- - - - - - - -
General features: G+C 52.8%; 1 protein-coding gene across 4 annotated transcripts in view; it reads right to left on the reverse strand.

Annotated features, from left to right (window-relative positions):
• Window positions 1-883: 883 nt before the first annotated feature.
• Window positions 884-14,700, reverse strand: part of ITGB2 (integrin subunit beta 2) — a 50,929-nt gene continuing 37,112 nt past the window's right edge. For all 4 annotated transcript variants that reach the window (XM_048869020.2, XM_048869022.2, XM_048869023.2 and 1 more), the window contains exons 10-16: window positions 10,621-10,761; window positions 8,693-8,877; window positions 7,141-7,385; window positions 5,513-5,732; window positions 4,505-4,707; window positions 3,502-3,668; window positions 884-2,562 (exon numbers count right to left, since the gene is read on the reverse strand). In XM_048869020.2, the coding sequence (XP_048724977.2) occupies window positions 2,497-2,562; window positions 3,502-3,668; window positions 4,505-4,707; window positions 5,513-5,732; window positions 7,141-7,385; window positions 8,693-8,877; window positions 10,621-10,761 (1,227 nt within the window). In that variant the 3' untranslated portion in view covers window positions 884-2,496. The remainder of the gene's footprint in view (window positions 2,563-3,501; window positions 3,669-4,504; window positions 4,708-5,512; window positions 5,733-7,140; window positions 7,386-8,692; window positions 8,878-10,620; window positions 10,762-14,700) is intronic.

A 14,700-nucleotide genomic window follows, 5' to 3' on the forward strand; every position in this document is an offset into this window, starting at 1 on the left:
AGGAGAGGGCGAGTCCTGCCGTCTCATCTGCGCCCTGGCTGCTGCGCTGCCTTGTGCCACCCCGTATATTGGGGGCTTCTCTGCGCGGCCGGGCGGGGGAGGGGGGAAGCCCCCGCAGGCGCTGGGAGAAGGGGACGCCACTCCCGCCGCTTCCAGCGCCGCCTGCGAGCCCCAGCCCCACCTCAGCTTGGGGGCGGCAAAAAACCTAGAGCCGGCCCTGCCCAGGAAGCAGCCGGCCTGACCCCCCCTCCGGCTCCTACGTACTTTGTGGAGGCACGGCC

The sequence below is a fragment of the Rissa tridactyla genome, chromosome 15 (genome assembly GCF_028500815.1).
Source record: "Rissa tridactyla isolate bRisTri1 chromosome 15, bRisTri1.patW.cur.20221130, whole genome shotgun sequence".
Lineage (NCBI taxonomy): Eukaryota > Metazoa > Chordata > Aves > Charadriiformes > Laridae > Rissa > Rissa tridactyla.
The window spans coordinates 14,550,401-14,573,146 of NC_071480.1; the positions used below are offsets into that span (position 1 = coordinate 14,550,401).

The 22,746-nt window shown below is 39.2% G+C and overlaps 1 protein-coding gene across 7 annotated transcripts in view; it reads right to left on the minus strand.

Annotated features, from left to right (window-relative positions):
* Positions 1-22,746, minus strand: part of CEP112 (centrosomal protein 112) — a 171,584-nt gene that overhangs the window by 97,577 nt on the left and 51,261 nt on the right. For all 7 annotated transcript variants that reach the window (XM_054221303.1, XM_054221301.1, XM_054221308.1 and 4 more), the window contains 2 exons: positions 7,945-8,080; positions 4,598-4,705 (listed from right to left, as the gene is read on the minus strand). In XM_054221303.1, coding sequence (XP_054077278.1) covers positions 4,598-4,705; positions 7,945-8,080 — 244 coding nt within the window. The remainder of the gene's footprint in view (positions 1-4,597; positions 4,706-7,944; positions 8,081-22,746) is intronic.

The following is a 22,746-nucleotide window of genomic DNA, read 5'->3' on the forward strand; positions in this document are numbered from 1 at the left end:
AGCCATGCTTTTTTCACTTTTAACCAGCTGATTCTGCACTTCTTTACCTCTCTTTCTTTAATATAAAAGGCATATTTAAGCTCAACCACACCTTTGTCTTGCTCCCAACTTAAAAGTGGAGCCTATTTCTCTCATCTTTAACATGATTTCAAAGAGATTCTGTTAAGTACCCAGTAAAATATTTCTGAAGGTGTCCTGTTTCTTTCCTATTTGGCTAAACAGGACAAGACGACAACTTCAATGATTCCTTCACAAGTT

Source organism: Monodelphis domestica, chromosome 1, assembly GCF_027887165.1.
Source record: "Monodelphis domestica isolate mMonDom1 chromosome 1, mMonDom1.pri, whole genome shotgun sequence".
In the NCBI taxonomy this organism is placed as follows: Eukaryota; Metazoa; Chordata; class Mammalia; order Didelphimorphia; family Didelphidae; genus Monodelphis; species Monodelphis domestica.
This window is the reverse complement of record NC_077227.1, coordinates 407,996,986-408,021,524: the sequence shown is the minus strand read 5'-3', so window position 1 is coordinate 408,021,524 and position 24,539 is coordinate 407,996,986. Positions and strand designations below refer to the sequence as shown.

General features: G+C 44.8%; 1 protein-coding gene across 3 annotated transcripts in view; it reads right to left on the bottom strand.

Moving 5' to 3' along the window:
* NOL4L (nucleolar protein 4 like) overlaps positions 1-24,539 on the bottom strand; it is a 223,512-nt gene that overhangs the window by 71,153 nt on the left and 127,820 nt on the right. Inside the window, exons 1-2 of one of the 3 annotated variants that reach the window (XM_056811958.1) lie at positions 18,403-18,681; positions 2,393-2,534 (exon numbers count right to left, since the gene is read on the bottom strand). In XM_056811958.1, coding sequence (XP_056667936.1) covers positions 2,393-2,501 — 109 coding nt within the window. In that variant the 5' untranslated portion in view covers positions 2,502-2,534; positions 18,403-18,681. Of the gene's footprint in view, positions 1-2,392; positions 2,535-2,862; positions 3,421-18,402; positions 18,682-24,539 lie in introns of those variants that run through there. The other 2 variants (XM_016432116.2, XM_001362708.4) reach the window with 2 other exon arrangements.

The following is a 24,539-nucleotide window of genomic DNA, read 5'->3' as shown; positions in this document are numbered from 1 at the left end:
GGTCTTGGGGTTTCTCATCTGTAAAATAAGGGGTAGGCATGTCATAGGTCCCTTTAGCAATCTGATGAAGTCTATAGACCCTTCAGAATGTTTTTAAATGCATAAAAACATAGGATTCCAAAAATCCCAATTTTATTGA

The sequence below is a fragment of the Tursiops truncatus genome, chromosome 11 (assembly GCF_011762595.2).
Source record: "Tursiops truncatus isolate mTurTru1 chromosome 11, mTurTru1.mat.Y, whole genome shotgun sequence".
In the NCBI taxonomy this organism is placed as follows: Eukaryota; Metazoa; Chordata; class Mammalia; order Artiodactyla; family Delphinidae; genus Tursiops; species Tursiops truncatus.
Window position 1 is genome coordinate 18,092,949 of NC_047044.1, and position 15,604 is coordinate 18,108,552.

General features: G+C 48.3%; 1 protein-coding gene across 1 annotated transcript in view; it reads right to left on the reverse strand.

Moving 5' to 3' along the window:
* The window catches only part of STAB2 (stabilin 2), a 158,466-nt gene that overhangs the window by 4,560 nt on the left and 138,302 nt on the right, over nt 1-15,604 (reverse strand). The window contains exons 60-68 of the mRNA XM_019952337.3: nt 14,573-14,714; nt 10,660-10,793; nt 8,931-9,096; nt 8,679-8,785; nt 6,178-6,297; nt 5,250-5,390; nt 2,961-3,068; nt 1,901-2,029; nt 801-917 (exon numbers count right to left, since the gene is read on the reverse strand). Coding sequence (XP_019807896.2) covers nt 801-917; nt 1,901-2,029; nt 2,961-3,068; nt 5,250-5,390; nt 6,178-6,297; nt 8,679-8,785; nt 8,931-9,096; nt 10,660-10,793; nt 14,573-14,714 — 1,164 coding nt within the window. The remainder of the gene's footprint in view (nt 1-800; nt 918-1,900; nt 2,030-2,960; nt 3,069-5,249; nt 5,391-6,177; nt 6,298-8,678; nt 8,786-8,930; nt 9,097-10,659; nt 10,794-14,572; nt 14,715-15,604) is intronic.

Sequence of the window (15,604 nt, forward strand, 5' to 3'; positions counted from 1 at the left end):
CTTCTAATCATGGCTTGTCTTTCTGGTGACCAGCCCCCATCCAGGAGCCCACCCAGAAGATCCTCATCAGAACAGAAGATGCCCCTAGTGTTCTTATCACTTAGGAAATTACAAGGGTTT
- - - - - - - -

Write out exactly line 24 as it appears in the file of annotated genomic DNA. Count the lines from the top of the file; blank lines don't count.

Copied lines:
GGTCTTGGGGTTTCTCATCTGTAAAATAAGGGGTAGGCATGTCATAGGTCCCTTTAGCAATCTGATGAAGTCTATAGACCCTTCAGAATGTTTTTAAATGCATAAAAACATAGGATTCCAAAAATCCCAATTTTATTGA